At a recent conference on drones, manufacturers argue that drones don’t kill; the people ordering them around do.
Last year, legislators in the House drafted a bill that would require more transparency and evaluation of security and all foreign aid programs. But the Obama administration successfully pushed to have security assistance exempted from the bill’s requirements
Last month, the White House told ProPublica it was still “looking into” the apparent massacre at the hands of U.S.-allied Afghan fighters in late 2001. Now it says it has concluded its investigation—but won’t make it public.
In a major national security speech this spring, President Obama said again and again that the U.S. is at war with “Al Qaeda, the Taliban, and their associated forces.” So who exactly are those associated forces? It’s a secret.
The U.S. drone war remains cloaked in secrecy, and as a result, questions swirl around it. Who exactly can be targeted? When can a U.S. citizen be killed? Another, perhaps less frequently asked question: What happens when innocent civilians are killed in drone strikes?
The CIA says it is "out of the detention business," as John Brennan, Obama's pick to head the agency, recently put it. But the CIA's prisons left some unfinished business.
The details of the U.S. campaign against militants in Pakistan, Yemen, and Somalia — a centerpiece of the Obama administration's national security approach — remain shrouded in secrecy. Here's a guide to what we know — and what we don't know.
The carriers instead insist that emergency standards should be voluntary, an approach the Federal Communications Commission has gone along with.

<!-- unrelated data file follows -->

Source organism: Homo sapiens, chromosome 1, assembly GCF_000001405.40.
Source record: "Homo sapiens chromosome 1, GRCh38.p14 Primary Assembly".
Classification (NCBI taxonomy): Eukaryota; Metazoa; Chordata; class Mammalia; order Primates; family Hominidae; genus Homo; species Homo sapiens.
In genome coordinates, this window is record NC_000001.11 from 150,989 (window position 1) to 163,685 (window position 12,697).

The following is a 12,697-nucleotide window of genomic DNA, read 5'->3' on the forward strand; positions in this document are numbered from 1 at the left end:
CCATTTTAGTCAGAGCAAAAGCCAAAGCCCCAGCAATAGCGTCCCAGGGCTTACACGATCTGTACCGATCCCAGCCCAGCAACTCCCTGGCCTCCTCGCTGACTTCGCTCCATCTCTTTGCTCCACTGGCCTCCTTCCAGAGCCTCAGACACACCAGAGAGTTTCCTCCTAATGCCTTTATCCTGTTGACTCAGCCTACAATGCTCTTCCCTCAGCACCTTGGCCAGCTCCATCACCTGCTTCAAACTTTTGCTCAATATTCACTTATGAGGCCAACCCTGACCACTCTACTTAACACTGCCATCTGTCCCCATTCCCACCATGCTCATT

Administration officials regularly celebrate the drone war’s apparent successes— often avoiding details or staying anonymous, but claiming tacit credit for the U.S. And when it comes to details of that process, the administration clams up.
Inspired by The New York Times' exposé on Obama's "secret 'kill list,'" we collected some of the best pieces of watchdog journalism on Obama's national security policies.
Everyone is talking about drones. Domestically, their surveillance power is being hyped for everything from fighting crimeto monitoring hurricanes or spawning salmon. Meanwhile, concerns are cropping up about privacy, ethics and safety. ProPublica has rounded up some of the best coverage of drones to get you oriented.
Email messages released Tuesday indicate that News Corp. executives at least considered dispatching top editors of The Wall Street Journal Europe and The Times of London, both News Corp. holdings, to advocate the BSkyB deal.
One of the key controversies around fracking is the chemical makeup of the fluid that is pumped deep into the ground to break apart rock and release natural gas. Some companies have been reluctant to disclose what's in their fracking fluid.
Florida is not alone. Twenty-three other states now allow people to stand their ground. Most of these laws were passed after Florida's. (A few states never had a duty to retreat to begin with.)
There have obviously been plenty of unflattering headlines about Goldman in the past few years. We decided to look at just one aspect of their record: SEC charges levied against Goldman and its employees over the past decade.